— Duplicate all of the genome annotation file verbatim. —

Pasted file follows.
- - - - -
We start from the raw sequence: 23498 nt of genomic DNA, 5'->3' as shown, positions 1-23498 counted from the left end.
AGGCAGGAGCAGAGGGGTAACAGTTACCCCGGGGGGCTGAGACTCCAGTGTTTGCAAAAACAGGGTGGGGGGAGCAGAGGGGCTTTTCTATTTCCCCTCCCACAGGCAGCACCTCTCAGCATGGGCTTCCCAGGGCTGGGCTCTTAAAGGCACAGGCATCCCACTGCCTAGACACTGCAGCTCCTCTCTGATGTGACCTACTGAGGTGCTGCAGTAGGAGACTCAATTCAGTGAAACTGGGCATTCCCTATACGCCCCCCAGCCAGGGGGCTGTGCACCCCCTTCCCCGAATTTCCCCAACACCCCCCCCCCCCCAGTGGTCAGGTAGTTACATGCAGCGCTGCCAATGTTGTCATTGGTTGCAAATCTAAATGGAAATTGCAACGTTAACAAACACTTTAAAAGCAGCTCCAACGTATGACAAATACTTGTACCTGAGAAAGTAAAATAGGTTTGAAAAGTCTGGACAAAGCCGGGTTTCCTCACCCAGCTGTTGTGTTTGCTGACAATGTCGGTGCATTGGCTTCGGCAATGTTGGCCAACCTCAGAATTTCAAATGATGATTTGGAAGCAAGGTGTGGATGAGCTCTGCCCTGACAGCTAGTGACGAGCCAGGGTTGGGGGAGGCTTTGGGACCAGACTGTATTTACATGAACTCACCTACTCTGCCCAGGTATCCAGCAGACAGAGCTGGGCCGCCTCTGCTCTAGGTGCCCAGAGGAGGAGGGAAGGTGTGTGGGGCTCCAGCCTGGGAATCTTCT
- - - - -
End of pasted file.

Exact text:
We start from the raw sequence: 23498 nt of genomic DNA, 5'->3' as shown, positions 1-23498 counted from the left end.
AGGCAGGAGCAGAGGGGTAACAGTTACCCCGGGGGGCTGAGACTCCAGTGTTTGCAAAAACAGGGTGGGGGGAGCAGAGGGGCTTTTCTATTTCCCCTCCCACAGGCAGCACCTCTCAGCATGGGCTTCCCAGGGCTGGGCTCTTAAAGGCACAGGCATCCCACTGCCTAGACACTGCAGCTCCTCTCTGATGTGACCTACTGAGGTGCTGCAGTAGGAGACTCAATTCAGTGAAACTGGGCATTCCCTATACGCCCCCCAGCCAGGGGGCTGTGCACCCCCTTCCCCGAATTTCCCCAACACCCCCCCCCCCCCAGTGGTCAGGTAGTTACATGCAGCGCTGCCAATGTTGTCATTGGTTGCAAATCTAAATGGAAATTGCAACGTTAACAAACACTTTAAAAGCAGCTCCAACGTATGACAAATACTTGTACCTGAGAAAGTAAAATAGGTTTGAAAAGTCTGGACAAAGCCGGGTTTCCTCACCCAGCTGTTGTGTTTGCTGACAATGTCGGTGCATTGGCTTCGGCAATGTTGGCCAACCTCAGAATTTCAAATGATGATTTGGAAGCAAGGTGTGGATGAGCTCTGCCCTGACAGCTAGTGACGAGCCAGGGTTGGGGGAGGCTTTGGGACCAGACTGTATTTACATGAACTCACCTACTCTGCCCAGGTATCCAGCAGACAGAGCTGGGCCGCCTCTGCTCTAGGTGCCCAGAGGAGGAGGGAAGGTGTGTGGGGCTCCAGCCTGGGAATCTTCT